Mutual fund policies established that 70% of those funds making mutual fund should be independent. Independence of the board of trustees is intended to ensure that the management do not pursue polices and interests that are likely to benefit the mutual funds owners, as opposed to investors. The director of the mutual fund is chosen by the board of trustees. The board of trustees is also empowered to fire any manager that proves to be incompetent, although it needs support from investment committee.

Investment committee

Investment committee is charged with responsibilities of overseeing activities undertaken by investment mangers. The committee also advises the investment committee on the best assets to invest funds. However, the committee normally consults the investment managers to evaluate the significance of such investments.

Investment managers

Investment managers undertake investment activities in accordance to the established policies and procedures. They keenly evaluate market performance and thereafter invest in diverse market assets with a view of increasing returns for its clients.

Investment consultant

Investment consultant is charged with pertinent responsibility of ensuring that a client gets the best out of his investments. It advises on the best investments available in the market and how one can spread his or her risks among plenty securities available at securities market.


The main role of the custodian is to ensure that assets of investors are safe and kept in the right proportion. The custodian will always keep records of investments for a range of customers, as well as ensuring their returns are distributed as per the regulations. All investments and reinvestments made by clients are kept by the custodian.

Outsourced provider

An outsourced provider is an outsider trading partner but involved in transaction of securities managed by investment managers. They also offer technical advice as regard to portfolios that are intended to be invested in assets offered by the market (Schmitt, & Lane, 2009). In particular, they are paid a fee by the management for managing part of mutual funds portfolio. The outsourced provider is paid fewer amounts as compared to what the mutual fund is paid by its clients.

Asset allocation framework

Brandes mutual fund has a number of strategies as regard to allocating its portfolio amongst market assets. Tactical allocation method is the most common approach used in allocating investors funds in various market instruments. This approach is almost similar to that of an active management. In many cases, Brandes mutual funds investment committee attempts to match rewards and risks of various securities. Brandes mutual funds recognize that market instruments are not correlated and therefore they should be matched in a way that occurrences of drastic losses are significantly reduced (Safarian, 1985). Investment committee will keep on benchmarking the performance of its investments in relation to those rated in the stock markets and other rating agencies, such as S&P 500 Index. Investment committee concluded that investment managers should not invest more than 10% on public equities. However, it should invest more than 20% on less risky fixed-income securities, such as government bonds, as well sovereign bonds. Fixed-income securities should have a higher rating of the DEX Universe. It should as well invest 30% of its funds in private equities. The management also agreed that it should not invest its funds in assets that have a rating below BBB, as indicated by Dominion Bond Rating Service. Brandes mutual fund believes that market securities that have a rating of below BBB are risky and indicates high chances of default on the part of issuers of those instruments (Britton, 1996). In addition, investment mangers are required to invest about 20% of funds in the real estate. The management shall not invest less than 20% on foreign bonds, such as those issued by emerging markets.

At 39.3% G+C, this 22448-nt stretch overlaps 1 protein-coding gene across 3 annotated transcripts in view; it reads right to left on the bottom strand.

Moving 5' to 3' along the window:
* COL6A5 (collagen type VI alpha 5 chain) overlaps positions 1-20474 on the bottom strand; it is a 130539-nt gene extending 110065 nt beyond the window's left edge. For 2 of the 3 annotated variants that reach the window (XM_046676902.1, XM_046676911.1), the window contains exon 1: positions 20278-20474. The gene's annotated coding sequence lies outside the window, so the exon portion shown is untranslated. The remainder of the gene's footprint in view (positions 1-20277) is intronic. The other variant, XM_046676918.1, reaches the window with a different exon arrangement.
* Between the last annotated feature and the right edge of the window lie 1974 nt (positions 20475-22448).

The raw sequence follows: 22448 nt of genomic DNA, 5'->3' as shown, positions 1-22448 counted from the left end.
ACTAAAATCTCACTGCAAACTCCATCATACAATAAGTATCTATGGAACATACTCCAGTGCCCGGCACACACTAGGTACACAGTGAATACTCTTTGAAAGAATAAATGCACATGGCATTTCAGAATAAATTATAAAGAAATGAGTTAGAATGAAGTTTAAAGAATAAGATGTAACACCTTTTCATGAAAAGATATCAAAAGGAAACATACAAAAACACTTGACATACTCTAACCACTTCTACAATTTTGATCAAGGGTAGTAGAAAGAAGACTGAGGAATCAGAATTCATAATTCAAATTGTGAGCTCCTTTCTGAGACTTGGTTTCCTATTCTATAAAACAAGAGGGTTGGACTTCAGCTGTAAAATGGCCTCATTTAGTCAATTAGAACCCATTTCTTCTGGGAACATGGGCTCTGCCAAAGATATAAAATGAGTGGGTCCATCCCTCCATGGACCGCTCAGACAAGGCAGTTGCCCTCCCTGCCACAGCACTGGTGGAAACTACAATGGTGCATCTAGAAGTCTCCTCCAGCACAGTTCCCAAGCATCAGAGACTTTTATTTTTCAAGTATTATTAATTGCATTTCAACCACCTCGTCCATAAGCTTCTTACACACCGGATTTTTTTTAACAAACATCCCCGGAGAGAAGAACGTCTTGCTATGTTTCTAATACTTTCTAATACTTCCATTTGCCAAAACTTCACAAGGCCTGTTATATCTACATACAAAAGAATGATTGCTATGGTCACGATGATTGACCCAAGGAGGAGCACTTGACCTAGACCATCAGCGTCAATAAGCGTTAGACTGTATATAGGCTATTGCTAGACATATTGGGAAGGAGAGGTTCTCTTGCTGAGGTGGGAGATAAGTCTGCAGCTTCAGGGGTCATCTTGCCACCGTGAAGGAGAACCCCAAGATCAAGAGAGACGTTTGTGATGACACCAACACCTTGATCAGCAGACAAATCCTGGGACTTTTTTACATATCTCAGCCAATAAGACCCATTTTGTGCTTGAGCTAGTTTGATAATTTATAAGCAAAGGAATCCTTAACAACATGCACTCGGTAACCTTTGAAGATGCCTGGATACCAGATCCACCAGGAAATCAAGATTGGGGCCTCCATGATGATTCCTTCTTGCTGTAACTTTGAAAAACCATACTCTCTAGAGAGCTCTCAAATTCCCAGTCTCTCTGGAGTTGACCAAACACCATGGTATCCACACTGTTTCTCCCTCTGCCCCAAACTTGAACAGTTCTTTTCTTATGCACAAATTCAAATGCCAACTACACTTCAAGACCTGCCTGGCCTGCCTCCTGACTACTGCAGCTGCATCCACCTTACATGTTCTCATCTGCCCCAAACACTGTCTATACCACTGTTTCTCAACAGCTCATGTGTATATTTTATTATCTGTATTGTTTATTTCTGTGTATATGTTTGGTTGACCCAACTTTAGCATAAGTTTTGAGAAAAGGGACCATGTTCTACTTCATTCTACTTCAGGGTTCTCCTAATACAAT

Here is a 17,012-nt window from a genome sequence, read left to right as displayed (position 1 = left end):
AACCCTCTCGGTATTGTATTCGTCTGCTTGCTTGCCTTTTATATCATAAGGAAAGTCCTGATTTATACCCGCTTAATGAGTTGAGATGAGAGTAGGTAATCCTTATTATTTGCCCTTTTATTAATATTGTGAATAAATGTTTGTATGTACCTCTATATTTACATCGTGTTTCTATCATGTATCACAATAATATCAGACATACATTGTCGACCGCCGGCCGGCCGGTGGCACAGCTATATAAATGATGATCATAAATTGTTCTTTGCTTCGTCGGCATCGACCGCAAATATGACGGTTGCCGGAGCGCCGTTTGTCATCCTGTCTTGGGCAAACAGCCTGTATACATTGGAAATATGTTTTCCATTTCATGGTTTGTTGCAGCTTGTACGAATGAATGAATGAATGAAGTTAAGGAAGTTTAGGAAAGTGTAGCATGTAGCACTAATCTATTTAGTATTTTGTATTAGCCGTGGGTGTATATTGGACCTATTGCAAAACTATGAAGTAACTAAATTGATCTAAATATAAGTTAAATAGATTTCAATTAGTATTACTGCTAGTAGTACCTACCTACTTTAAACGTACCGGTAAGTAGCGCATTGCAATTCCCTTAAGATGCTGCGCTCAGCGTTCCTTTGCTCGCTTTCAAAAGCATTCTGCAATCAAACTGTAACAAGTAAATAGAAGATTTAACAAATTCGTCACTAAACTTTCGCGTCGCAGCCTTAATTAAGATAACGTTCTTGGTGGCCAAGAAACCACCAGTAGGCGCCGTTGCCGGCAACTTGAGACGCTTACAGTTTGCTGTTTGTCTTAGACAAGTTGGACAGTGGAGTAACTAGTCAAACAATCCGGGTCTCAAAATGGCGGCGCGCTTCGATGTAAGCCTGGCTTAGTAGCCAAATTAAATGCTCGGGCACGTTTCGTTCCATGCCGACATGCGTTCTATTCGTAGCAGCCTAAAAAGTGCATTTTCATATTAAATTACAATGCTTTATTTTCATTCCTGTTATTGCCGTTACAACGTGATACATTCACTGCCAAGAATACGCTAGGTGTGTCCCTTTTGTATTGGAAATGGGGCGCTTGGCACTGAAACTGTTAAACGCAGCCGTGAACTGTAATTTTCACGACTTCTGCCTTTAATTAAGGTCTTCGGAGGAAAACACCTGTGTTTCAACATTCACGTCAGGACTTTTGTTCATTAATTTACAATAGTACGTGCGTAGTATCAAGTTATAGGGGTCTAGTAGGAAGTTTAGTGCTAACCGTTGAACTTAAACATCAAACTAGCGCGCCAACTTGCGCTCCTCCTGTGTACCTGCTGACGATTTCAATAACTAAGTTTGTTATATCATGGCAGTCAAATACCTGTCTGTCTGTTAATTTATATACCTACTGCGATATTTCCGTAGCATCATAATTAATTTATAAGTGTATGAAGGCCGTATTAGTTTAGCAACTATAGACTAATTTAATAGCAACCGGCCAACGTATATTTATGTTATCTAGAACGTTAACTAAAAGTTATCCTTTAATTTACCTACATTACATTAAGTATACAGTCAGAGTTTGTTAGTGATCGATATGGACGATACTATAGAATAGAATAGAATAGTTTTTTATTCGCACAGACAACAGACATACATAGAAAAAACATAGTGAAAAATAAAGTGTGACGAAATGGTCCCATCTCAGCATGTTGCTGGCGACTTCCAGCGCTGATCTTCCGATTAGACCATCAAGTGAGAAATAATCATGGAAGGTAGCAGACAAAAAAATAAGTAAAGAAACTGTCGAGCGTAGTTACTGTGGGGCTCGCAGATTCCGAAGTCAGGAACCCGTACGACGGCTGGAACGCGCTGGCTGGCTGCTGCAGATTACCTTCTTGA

Brandes mutual funds Portfolio 2012

Asset class Actual
Public equities 10%